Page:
Apple Valley HS 4502

2023 Design Download: The biggest education design trends, challenges and opportunities ahead

Wold Team

With 2023 around the corner, our education facilities designers are looking ahead to what’s coming next. The past few years have changed the ways we live and work, and these shifts are impacting a variety of client discussions about the built environment and the future of learning.

Educational settings in schools, from classroom renovations to brand new school builds, are transforming to create blended, flexible spaces that allow students to take the lead in their learning. Many districts across the country are also facing a shift in preparedness and an increased interest in Career Technical Education (CTE) exposure, where students of all ages can gain the academic and technical skills, knowledge and training necessary to succeed in future careers and to become lifelong learners.

As we prepare to enter a new year, we asked education leaders across our offices in Colorado, Minnesota, Illinois and Tennessee for the trends and predictions they foresee. Continue reading for their response to the question below:

What do you foresee as the biggest trends, challenges, and opportunities (or innovations) in designing for the education sector in 2023 and beyond? How can design support or address these areas?

Here’s what our team said about the design trends shaping educational facilities:

Adapting to year-round construction and planning ahead to help combat inflation

Schools commonly prefer to complete construction and renovation projects during the summer, but with the recent increase in materials prices and inflation, completing construction outside of the busy summer season can help save resources. Taking the necessary steps to work year-round instead of the 2-3 month summer window can lessen material costs, labor demands and overall price.

Additionally, adjusting for lead times and working backwards from expectations on end dates can help alleviate miscommunication on project schedules and aid in managing the overall budget. The sooner districts can start talking about and planning for new projects, the better.

Expanding CTE areas and collaboration with local businesses

While not necessarily a new concept in some districts, CTE spaces are increasing in high schools across the country to support career pathways programming for students. According to the US Department of Education, “Eight years after their expected graduation date, students who focused on career and technical education (CTE) courses while in high school had higher median annual earnings than students who did not focus on CTE.”

Schools are creating small learning communities in which hands-on learning can occur, including nursing, culinary arts, digital fabrication, science & engineering, yearbook/publications and more. Some districts are even collaborating extensively with local business partners to create community-driven legacies that emphasize local opportunities for graduates who may continue to live in the area.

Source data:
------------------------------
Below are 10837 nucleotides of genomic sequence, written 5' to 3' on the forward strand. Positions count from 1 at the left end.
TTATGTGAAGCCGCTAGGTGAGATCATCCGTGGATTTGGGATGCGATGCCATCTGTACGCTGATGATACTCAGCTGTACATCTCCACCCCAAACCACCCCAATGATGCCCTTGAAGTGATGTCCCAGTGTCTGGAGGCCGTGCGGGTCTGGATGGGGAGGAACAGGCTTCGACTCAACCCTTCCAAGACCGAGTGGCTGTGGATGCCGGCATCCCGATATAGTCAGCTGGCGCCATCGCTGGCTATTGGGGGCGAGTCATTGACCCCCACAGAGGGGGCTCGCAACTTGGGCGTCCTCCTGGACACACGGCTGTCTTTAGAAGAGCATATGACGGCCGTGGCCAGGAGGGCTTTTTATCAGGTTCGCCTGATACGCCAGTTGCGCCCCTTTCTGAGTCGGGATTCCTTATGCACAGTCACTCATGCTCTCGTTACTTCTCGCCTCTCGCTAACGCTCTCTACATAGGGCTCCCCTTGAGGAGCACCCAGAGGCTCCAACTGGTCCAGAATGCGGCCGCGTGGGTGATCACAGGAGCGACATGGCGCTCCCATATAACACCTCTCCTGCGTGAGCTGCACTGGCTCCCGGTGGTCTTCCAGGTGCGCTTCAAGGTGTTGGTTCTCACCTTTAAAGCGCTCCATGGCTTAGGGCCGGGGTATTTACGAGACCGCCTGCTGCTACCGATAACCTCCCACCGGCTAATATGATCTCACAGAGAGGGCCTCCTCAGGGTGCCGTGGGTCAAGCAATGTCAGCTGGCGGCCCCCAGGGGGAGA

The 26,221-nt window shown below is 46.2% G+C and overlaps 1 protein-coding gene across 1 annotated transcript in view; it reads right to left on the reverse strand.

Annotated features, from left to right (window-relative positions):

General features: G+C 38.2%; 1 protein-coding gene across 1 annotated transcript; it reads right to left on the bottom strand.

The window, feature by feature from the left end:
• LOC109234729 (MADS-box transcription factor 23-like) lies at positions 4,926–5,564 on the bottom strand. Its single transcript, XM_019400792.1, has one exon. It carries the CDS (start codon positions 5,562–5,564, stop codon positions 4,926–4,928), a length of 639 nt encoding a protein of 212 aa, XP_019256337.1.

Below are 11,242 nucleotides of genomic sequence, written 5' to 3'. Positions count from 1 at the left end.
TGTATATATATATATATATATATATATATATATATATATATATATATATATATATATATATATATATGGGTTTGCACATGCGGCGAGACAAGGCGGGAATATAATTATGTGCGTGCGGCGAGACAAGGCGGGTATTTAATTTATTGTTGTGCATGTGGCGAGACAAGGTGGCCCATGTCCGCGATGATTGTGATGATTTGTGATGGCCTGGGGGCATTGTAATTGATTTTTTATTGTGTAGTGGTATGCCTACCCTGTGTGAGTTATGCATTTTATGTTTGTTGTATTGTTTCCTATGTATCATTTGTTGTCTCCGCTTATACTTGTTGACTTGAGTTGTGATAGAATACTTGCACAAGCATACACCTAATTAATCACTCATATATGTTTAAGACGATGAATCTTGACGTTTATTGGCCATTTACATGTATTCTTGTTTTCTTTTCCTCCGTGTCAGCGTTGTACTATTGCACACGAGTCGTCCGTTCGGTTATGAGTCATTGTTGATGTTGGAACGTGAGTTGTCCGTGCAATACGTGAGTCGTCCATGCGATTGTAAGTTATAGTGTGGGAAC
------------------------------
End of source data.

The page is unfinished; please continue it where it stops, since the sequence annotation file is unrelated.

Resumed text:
Adding Early Childhood Centers into public school systems

Another trend continuing to grow in districts across the country is the addition of Early Childhood Centers (ECCs) into public school systems. While already a popular concept in some states, places like Illinois are seeing a rise in the creation of individual ECCs that feed directly into elementary schools within the district, especially with the support of state grants encouraging districts to design these crucial spaces.

ECCs provide a learning environment catered to the needs of the youngest learners as well as ample space for broader community use. They also ensure classroom amenities and window heights are age-appropriate for three and four-year-olds and provide a comparable learning experience for early childhood students and staff as they prepare to enter elementary schools with similar flexible learning spaces.

Designing separate applied engineering buildings (AEBs) at the higher education level

Even at the university level, mindsets and buildings are shifting to provide more hands-on experience to expose students to skilled labor opportunities and better prepare them for real-world careers. On many campuses, applied engineering buildings (AEBs) are creating spaces focused on collaborative learning to help students cultivate the knowledge and skills needed to be successful in the viable and emerging fields of applied engineering.

These buildings typically include flexible learning and laboratory spaces that can be reconfigured and updated to accommodate changing educational needs, evolving technology, faculty research, and industry partnerships. AEBs provide a hands-on learning environment that prepares students for a broad range of professional careers in industry, education, and government in critically needed engineering and technology disciplines and creates graduates who will be work-ready to apply their real-world knowledge to their professional decision-making process.

Our expert team is committed to serving as a trusted advisor to our clients and industry partners. Do you want to connect further with our team for your upcoming projects in 2023 and beyond? Get in touch today!

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